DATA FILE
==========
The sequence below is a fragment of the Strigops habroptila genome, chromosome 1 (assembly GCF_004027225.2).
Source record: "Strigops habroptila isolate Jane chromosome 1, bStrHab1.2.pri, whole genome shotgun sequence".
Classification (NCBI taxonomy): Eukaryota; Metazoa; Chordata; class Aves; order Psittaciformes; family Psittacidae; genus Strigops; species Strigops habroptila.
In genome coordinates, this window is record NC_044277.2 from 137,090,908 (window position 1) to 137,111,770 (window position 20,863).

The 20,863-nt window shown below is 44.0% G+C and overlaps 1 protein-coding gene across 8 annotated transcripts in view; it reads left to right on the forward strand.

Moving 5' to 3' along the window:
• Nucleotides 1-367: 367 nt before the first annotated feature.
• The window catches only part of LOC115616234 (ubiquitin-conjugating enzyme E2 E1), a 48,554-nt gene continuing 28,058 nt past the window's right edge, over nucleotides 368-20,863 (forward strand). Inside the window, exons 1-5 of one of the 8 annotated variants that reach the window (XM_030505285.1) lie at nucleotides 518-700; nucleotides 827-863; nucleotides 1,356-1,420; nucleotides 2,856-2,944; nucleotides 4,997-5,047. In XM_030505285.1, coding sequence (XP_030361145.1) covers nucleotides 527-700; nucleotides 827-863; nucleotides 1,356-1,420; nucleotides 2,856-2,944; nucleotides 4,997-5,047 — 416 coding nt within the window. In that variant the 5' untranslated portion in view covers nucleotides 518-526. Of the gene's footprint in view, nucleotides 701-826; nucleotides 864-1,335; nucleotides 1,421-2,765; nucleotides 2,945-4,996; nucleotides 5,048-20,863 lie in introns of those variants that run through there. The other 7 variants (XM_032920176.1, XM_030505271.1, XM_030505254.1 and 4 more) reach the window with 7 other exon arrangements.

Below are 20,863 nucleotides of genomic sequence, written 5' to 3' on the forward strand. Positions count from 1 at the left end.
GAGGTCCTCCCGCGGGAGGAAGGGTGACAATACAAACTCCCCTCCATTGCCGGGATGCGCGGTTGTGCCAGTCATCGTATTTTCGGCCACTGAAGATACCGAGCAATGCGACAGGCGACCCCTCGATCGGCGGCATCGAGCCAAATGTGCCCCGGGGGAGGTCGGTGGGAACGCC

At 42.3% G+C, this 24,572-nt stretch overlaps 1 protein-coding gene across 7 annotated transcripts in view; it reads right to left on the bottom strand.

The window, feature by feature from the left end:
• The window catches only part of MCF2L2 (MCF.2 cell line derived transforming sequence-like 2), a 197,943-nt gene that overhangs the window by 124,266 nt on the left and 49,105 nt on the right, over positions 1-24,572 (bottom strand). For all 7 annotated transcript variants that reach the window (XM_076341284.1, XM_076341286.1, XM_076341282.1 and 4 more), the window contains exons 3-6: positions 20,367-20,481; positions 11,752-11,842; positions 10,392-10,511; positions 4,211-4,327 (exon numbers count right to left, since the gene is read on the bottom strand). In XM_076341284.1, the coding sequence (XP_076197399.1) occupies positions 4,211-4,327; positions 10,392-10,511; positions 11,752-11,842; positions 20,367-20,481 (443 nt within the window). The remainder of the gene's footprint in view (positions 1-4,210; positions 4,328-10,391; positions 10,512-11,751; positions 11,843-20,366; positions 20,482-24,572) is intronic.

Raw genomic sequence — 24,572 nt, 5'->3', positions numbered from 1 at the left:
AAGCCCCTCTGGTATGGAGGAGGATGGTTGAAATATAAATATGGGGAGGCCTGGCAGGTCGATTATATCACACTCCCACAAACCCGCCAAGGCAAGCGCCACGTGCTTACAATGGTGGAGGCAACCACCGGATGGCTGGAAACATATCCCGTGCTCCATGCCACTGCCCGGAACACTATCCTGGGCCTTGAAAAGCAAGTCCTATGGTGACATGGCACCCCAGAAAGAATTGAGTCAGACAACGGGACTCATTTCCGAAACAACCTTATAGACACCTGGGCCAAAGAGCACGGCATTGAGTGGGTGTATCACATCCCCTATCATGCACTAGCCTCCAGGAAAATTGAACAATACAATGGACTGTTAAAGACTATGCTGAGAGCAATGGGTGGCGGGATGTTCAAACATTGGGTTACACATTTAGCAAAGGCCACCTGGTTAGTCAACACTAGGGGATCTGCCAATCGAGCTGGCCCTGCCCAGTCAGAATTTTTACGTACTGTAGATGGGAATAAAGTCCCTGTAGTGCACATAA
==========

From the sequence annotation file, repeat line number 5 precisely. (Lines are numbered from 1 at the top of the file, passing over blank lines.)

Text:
The 20,863-nt window shown below is 44.0% G+C and overlaps 1 protein-coding gene across 8 annotated transcripts in view; it reads left to right on the forward strand.